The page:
This Year Marks The 100-Year Anniversary Of The Epic Black Sox Scandal

Few people who are alive today would remember the Black Sox Scandal that erupted after a group of eight Chicago White Sox players allegedly lost the 1919 World Series due to organized crime. They let the Cincinnati Reds defeat them after being promised a large cash payout by Arnold Rothstein, whose gambling syndicate was gaining power and wealth before the time of the incident.

Tension was boiling behind the scenes in the years leading up to the scandal. Many of the players detested White Sox owner Charles Comiskey, who had previously played the sport but was widely known as a cheapskate when negotiating salaries for his own players. Even in the clubhouse there were two distinct factions of players. From the outside looking in, it may have seemed like a battle between good and evil, or honor and greed.

It was later reported that a meeting took place between many players on the team, some already ready to lose games in exchange for the payment, and others simply open to the possibility. Even before the White Sox threw the requisite games, rumors in the gambling world were circulating that it was a possibility.

A grand jury wasn’t called to investigate the crime until late 1920, at which time one player confessed his part in the scandal. All hell broke loose from there. The players allegedly involved were all suspended in the midst of a strong season they had the potential to win, which left them in second place for the year.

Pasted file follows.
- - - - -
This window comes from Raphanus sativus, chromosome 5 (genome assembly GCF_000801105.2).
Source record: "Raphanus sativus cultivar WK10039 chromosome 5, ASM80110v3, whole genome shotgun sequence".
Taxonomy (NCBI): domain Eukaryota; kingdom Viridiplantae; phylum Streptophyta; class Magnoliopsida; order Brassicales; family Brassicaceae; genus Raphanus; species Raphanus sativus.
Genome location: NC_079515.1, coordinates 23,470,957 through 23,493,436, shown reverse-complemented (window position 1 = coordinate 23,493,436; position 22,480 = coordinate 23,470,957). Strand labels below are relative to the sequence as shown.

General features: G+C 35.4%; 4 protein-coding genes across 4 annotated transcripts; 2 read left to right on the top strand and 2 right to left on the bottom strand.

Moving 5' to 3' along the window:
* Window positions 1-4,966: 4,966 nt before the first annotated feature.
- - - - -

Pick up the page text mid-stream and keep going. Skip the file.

Eight players were indicted, as well as five gamblers allegedly a part of the syndicate that paid them off. The “Clean Sox” who were not implicated in the crime were given bonus checks.

The outcome of the trial seemed to waver back and forth, being injected with new scandal at every turn — signed confessions and other evidence went missing while new testimonies were promised. Even though the testimony presented at trial seemed to clearly indicate the guilt of the players, each and every one of them were found not guilty by a jury of their peers. 

They didn’t get away with the scandal without consequence, though: all eight were banned from ever playing in the league again.

Baseball has always been known as a purely American sport here in the United States — even though it originally evolved from a European sport called “rounders” — and it should come as no surprise that the American psyche in the sports world was thoroughly trampled as a result of the alleged crime and subsequent trial. It would be a long time before the integrity of the game was fully restored.

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